CAIRO: Right after he wrapped up an interview with Egypt’s trade minister, Daily News Egypt caught up with Richard Ensor, managing director of Euromoney Institutional Investor, to get his views on what was said by officials at the economic conference.
Daily News Egypt: Can an internationally standardized rubric such as GDP accurately measure a country’s actual increase in wealth, particularly in a context like Egypt where population growth could quickly offset a 4.7 percent increase in GDP?
Richar Ensor: All countries have their own circumstances. You begin with GDP and then go to more specific figures from the World Bank in order to get a clearer picture. However, as [Investment] Minister Mahmoud Mohieldin said yesterday, if you’re going to improve the distribution of wealth you must create wealth in the first place.
What methods would you recommend Egypt consider for new sources of growth?
As [Minister of Trade] Rachid was saying, Egypt is looking to increase consumer spending by developing its domestic markets. Even two years ago I think that the Egyptian government was not yet thinking in that way, of rebalancing domestic investment with attracting foreign investors. Rachid’s emphasis on energy exports reflects that.
Moving towards a post-financial crisis context in which many governments are profoundly questioning their regulatory systems, does Egypt need to reconsider its financial structure?
There is an element of truth in that. Free markets haven’t worked as well as everyone thought. However, I think it’s unfair to apply that criticism to an Egyptian context. Look at how they’ve managed their banking system in coming through the crisis. If something isn’t broken, don’t try to fix it.
Much of Egypt’s economic growth is driven by its rapidly increasing population; how can it achieve growth that relies on a more sustainable engine of demand?
You encounter this question in developing economies all over the world. In China they dealt with it by enforcing the one child rule. In India they didn’t. China is now facing a different set of problems, namely a rapidly aging population. India continues to struggle with a population boom.
The Egyptian growth rate will eventually slow down as measures such as old age pensions replace the reliance on children to support their aging parents. Population growth is difficult to control. I think it would be neither possible nor advisable to implement a Chinese model in Egypt.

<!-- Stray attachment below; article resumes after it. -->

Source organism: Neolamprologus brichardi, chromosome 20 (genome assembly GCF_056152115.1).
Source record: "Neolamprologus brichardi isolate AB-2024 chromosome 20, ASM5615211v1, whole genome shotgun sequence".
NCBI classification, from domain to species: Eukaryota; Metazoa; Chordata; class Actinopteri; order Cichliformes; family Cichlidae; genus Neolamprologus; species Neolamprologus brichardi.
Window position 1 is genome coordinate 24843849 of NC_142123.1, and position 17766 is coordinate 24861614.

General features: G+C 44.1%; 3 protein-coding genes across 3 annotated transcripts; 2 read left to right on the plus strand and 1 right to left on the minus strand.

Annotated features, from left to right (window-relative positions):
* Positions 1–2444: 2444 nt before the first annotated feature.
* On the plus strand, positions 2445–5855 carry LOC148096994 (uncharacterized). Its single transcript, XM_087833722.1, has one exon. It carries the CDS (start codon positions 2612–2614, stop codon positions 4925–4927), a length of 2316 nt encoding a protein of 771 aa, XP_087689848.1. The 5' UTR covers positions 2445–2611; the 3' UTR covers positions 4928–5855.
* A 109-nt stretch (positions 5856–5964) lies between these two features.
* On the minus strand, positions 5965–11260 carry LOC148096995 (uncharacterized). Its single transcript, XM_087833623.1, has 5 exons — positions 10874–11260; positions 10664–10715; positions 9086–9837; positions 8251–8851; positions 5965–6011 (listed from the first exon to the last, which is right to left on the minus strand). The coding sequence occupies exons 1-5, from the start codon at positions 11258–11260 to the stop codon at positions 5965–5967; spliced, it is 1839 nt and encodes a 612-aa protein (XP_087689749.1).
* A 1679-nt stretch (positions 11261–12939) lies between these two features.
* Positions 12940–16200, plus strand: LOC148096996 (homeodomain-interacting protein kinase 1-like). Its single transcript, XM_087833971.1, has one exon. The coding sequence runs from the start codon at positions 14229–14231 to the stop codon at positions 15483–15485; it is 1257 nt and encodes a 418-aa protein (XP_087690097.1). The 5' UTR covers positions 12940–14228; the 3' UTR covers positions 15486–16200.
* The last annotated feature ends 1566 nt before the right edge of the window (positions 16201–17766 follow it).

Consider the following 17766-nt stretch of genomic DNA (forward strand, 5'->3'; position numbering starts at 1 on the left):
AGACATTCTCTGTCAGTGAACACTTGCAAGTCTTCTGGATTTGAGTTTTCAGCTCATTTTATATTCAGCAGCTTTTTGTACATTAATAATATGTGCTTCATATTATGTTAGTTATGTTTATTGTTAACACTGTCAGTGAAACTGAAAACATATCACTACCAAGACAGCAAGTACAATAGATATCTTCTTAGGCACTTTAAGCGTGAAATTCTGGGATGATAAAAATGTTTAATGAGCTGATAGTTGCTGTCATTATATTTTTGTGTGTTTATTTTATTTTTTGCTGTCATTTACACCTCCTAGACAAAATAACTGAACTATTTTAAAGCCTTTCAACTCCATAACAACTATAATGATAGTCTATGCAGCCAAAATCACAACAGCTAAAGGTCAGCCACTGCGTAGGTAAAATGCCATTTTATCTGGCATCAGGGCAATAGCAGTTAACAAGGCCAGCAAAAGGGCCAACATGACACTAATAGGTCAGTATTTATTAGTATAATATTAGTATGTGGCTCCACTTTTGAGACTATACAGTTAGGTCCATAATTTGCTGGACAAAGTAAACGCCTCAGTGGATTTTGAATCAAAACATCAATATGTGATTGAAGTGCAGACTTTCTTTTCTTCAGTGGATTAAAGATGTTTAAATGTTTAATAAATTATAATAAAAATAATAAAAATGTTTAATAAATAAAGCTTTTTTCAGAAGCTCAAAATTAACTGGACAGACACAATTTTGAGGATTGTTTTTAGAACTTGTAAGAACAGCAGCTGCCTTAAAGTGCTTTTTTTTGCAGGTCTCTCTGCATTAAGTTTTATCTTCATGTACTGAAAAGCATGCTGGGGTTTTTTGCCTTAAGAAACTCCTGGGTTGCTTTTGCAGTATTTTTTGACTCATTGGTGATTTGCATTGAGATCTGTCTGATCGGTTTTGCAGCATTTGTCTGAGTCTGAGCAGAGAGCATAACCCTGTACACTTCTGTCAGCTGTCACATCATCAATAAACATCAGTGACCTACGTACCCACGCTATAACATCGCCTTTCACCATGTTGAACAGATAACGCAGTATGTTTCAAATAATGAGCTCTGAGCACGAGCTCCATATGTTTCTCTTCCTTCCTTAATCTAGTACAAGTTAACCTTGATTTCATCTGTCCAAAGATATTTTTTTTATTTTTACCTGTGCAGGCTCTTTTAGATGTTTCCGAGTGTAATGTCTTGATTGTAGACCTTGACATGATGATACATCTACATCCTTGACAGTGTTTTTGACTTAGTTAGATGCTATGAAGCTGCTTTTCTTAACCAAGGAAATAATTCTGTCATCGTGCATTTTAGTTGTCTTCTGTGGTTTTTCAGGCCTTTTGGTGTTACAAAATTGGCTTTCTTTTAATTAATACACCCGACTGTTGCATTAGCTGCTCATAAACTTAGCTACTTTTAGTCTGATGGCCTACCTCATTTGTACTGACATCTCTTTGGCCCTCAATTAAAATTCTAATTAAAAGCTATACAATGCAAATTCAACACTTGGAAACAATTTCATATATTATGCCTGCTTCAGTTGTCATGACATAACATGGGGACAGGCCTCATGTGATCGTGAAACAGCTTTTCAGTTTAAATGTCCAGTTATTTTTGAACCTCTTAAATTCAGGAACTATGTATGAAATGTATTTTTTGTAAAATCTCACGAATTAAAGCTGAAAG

Egypt’s growth rate has kept the mood at the Euromoney Conference optimistic in spite of the financial crisis. What is your opinion of Egypt’s economic future, in the coming year and beyond?
The Egyptian government has a poor track record of achieving the projects it sets for itself, and I believe the ministers would be the first to agree with me on that. It comes down to poor education and a large bureaucracy. I’d say the Brits introduced the bureaucracy and the Egyptians have continued it. Excessive bureaucracy leads to corruption and discourages decision-making.
Multiple panelists and ministers described efforts to reduce the amount of red tape.
They’ve been saying that for 10 years! [Finance Minister Youssef] Boutros-Ghali used to tell a joke. ‘Someone comes to a minister saying he has to get rid of red tape in Egypt. The minister agrees and says he will have a civil servant do it. The civil servant begins to cut the red tape – long ways.’
How much cause for optimism do you believe we have?
The reform programs initiated by this group of ministers [the ‘business friendly cabinet’ appointed in 2004] are reason for optimism. These guys know what they are doing. Particularly when you compare [governance in] Egypt with other African countries, there is much cause for optimism.